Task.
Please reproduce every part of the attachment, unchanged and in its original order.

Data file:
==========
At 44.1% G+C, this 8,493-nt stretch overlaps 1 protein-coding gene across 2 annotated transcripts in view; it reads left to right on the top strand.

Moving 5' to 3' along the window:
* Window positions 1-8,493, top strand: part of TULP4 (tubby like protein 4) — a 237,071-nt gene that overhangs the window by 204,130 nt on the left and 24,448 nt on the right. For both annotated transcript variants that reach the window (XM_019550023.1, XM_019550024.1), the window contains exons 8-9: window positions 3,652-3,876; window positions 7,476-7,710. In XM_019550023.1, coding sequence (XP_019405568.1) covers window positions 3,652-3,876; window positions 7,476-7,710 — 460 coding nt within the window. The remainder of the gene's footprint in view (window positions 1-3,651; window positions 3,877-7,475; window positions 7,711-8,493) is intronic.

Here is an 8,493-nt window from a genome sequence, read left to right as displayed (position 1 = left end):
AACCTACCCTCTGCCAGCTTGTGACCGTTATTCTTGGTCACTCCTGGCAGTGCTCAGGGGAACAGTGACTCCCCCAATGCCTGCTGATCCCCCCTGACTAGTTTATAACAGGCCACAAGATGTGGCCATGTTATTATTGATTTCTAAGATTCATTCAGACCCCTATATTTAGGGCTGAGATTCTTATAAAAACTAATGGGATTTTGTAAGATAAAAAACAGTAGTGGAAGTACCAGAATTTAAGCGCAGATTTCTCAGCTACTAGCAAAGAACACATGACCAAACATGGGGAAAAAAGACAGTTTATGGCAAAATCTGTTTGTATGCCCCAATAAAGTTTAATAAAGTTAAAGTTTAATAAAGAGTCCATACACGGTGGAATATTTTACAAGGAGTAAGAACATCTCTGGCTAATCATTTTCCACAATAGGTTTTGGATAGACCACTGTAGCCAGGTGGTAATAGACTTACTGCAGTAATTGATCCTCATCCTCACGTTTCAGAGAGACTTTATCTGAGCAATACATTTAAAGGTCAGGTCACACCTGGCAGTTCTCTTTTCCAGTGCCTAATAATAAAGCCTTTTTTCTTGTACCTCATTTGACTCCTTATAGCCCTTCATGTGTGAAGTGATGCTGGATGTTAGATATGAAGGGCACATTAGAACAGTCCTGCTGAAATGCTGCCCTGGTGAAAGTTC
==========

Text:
At 44.1% G+C, this 8,493-nt stretch overlaps 1 protein-coding gene across 2 annotated transcripts in view; it reads left to right on the top strand.

Moving 5' to 3' along the window:
* Window positions 1-8,493, top strand: part of TULP4 (tubby like protein 4) — a 237,071-nt gene that overhangs the window by 204,130 nt on the left and 24,448 nt on the right. For both annotated transcript variants that reach the window (XM_019550023.1, XM_019550024.1), the window contains exons 8-9: window positions 3,652-3,876; window positions 7,476-7,710. In XM_019550023.1, coding sequence (XP_019405568.1) covers window positions 3,652-3,876; window positions 7,476-7,710 — 460 coding nt within the window. The remainder of the gene's footprint in view (window positions 1-3,651; window positions 3,877-7,475; window positions 7,711-8,493) is intronic.

Here is an 8,493-nt window from a genome sequence, read left to right as displayed (position 1 = left end):
AACCTACCCTCTGCCAGCTTGTGACCGTTATTCTTGGTCACTCCTGGCAGTGCTCAGGGGAACAGTGACTCCCCCAATGCCTGCTGATCCCCCCTGACTAGTTTATAACAGGCCACAAGATGTGGCCATGTTATTATTGATTTCTAAGATTCATTCAGACCCCTATATTTAGGGCTGAGATTCTTATAAAAACTAATGGGATTTTGTAAGATAAAAAACAGTAGTGGAAGTACCAGAATTTAAGCGCAGATTTCTCAGCTACTAGCAAAGAACACATGACCAAACATGGGGAAAAAAGACAGTTTATGGCAAAATCTGTTTGTATGCCCCAATAAAGTTTAATAAAGTTAAAGTTTAATAAAGAGTCCATACACGGTGGAATATTTTACAAGGAGTAAGAACATCTCTGGCTAATCATTTTCCACAATAGGTTTTGGATAGACCACTGTAGCCAGGTGGTAATAGACTTACTGCAGTAATTGATCCTCATCCTCACGTTTCAGAGAGACTTTATCTGAGCAATACATTTAAAGGTCAGGTCACACCTGGCAGTTCTCTTTTCCAGTGCCTAATAATAAAGCCTTTTTTCTTGTACCTCATTTGACTCCTTATAGCCCTTCATGTGTGAAGTGATGCTGGATGTTAGATATGAAGGGCACATTAGAACAGTCCTGCTGAAATGCTGCCCTGGTGAAAGTTC